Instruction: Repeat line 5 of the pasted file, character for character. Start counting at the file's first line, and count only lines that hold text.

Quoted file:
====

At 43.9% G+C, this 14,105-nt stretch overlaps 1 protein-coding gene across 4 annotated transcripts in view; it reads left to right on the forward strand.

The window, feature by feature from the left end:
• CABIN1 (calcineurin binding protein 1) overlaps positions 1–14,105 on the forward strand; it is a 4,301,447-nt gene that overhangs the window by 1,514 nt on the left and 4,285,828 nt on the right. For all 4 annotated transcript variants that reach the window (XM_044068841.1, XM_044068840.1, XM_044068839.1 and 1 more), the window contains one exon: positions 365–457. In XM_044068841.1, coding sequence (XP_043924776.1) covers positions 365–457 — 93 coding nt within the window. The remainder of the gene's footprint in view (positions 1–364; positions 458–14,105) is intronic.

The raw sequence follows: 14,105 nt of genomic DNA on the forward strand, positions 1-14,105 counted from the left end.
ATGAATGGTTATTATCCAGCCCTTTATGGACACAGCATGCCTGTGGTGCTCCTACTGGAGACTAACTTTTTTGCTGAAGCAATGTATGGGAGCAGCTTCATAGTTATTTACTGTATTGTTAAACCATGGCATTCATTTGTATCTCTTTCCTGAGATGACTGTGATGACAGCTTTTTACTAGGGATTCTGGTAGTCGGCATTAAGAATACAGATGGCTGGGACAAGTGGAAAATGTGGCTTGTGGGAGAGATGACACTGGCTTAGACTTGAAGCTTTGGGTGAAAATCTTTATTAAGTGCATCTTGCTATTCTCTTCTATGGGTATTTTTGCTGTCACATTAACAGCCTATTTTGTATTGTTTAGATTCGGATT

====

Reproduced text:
ATGAATGGTTATTATCCAGCCCTTTATGGACACAGCATGCCTGTGGTGCTCCTACTGGAGACTAACTTTTTTGCTGAAGCAATGTATGGGAGCAGCTTCATAGTTATTTACTGTATTGTTAAACCATGGCATTCATTTGTATCTCTTTCCTGAGATGACTGTGATGACAGCTTTTTACTAGGGATTCTGGTAGTCGGCATTAAGAATACAGATGGCTGGGACAAGTGGAAAATGTGGCTTGTGGGAGAGATGACACTGGCTTAGACTTGAAGCTTTGGGTGAAAATCTTTATTAAGTGCATCTTGCTATTCTCTTCTATGGGTATTTTTGCTGTCACATTAACAGCCTATTTTGTATTGTTTAGATTCGGATT